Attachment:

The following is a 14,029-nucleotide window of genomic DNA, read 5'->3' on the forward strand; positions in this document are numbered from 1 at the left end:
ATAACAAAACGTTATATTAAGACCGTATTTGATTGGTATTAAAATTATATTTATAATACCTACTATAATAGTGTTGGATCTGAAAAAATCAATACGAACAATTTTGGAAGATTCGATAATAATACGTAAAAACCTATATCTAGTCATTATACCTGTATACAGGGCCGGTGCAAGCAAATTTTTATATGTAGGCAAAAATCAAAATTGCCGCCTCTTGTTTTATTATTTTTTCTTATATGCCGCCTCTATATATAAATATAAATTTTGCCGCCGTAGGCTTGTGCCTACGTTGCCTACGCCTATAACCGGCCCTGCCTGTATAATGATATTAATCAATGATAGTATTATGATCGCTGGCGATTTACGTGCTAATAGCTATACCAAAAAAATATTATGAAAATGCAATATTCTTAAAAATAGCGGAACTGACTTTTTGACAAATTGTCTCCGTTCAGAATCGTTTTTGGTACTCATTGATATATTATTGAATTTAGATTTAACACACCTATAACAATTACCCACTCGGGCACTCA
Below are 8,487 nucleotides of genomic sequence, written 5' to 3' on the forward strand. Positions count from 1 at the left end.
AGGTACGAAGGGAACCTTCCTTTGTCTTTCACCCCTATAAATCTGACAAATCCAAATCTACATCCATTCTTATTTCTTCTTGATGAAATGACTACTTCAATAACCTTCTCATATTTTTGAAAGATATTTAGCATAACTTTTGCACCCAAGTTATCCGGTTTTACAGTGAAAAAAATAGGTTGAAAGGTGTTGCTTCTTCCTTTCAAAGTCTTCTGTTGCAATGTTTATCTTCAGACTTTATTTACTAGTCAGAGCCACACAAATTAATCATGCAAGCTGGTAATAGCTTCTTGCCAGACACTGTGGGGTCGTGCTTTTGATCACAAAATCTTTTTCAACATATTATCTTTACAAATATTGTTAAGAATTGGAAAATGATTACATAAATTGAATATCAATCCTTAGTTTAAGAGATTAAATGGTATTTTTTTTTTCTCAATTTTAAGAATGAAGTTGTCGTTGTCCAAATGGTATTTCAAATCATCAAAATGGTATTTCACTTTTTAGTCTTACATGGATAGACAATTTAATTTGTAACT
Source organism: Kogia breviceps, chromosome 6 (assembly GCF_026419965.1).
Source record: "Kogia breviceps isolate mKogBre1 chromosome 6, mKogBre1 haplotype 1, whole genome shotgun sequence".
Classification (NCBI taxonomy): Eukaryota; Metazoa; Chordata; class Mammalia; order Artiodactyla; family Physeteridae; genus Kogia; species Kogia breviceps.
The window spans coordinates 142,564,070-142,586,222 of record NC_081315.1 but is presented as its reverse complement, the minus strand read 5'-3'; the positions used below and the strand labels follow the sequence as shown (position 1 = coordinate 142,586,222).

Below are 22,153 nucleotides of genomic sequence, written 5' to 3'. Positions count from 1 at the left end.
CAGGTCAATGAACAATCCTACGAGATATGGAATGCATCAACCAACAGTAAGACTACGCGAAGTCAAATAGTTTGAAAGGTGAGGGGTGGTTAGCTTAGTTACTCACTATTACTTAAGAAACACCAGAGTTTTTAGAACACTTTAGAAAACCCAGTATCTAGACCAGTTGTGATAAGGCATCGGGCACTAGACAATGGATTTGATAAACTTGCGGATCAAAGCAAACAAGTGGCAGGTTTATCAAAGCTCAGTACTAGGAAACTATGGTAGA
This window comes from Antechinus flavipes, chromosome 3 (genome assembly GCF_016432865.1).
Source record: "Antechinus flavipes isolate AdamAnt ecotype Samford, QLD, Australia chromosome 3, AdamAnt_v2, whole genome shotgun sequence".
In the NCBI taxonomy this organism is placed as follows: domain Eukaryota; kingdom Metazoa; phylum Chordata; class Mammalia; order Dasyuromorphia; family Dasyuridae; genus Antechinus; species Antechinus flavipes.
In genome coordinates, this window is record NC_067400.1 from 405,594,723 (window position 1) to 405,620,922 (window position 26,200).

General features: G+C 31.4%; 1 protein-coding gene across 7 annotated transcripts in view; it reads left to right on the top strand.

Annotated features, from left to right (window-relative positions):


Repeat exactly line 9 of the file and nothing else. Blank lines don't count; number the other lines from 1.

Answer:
Below are 22,153 nucleotides of genomic sequence, written 5' to 3'. Positions count from 1 at the left end.